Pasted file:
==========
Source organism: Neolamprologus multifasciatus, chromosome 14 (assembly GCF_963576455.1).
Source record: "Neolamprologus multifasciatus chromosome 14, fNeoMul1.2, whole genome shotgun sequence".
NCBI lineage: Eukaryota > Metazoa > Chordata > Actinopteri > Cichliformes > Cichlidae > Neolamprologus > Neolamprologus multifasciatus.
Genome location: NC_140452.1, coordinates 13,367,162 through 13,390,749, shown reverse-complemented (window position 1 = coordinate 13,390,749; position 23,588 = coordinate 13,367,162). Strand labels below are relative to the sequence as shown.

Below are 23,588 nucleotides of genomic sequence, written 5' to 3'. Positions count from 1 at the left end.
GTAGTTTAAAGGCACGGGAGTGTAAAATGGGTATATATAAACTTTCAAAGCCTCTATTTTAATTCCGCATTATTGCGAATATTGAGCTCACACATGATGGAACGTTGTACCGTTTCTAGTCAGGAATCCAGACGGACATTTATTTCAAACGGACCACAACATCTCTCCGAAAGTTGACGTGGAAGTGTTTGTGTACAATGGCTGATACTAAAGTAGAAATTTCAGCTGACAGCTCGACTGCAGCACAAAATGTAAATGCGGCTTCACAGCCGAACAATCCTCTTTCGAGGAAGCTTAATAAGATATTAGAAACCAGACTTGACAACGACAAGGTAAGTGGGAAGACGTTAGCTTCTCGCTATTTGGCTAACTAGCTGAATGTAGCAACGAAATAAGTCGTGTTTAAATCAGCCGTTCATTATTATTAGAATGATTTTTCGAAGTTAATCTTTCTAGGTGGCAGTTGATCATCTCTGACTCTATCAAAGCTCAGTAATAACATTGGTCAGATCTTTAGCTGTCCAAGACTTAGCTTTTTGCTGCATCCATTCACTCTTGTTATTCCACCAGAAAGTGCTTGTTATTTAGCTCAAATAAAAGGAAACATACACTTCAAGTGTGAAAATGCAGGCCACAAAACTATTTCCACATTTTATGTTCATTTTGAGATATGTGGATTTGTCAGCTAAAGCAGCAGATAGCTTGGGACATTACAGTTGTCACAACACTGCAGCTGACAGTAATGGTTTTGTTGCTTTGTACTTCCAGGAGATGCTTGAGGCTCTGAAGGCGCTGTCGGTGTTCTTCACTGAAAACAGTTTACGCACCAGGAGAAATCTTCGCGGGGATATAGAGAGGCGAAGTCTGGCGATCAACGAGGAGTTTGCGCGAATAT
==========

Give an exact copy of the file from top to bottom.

Source organism: Neolamprologus multifasciatus, chromosome 14 (assembly GCF_963576455.1).
Source record: "Neolamprologus multifasciatus chromosome 14, fNeoMul1.2, whole genome shotgun sequence".
NCBI lineage: Eukaryota > Metazoa > Chordata > Actinopteri > Cichliformes > Cichlidae > Neolamprologus > Neolamprologus multifasciatus.
Genome location: NC_140452.1, coordinates 13,367,162 through 13,390,749, shown reverse-complemented (window position 1 = coordinate 13,390,749; position 23,588 = coordinate 13,367,162). Strand labels below are relative to the sequence as shown.

Below are 23,588 nucleotides of genomic sequence, written 5' to 3'. Positions count from 1 at the left end.
GTAGTTTAAAGGCACGGGAGTGTAAAATGGGTATATATAAACTTTCAAAGCCTCTATTTTAATTCCGCATTATTGCGAATATTGAGCTCACACATGATGGAACGTTGTACCGTTTCTAGTCAGGAATCCAGACGGACATTTATTTCAAACGGACCACAACATCTCTCCGAAAGTTGACGTGGAAGTGTTTGTGTACAATGGCTGATACTAAAGTAGAAATTTCAGCTGACAGCTCGACTGCAGCACAAAATGTAAATGCGGCTTCACAGCCGAACAATCCTCTTTCGAGGAAGCTTAATAAGATATTAGAAACCAGACTTGACAACGACAAGGTAAGTGGGAAGACGTTAGCTTCTCGCTATTTGGCTAACTAGCTGAATGTAGCAACGAAATAAGTCGTGTTTAAATCAGCCGTTCATTATTATTAGAATGATTTTTCGAAGTTAATCTTTCTAGGTGGCAGTTGATCATCTCTGACTCTATCAAAGCTCAGTAATAACATTGGTCAGATCTTTAGCTGTCCAAGACTTAGCTTTTTGCTGCATCCATTCACTCTTGTTATTCCACCAGAAAGTGCTTGTTATTTAGCTCAAATAAAAGGAAACATACACTTCAAGTGTGAAAATGCAGGCCACAAAACTATTTCCACATTTTATGTTCATTTTGAGATATGTGGATTTGTCAGCTAAAGCAGCAGATAGCTTGGGACATTACAGTTGTCACAACACTGCAGCTGACAGTAATGGTTTTGTTGCTTTGTACTTCCAGGAGATGCTTGAGGCTCTGAAGGCGCTGTCGGTGTTCTTCACTGAAAACAGTTTACGCACCAGGAGAAATCTTCGCGGGGATATAGAGAGGCGAAGTCTGGCGATCAACGAGGAGTTTGCGCGAATAT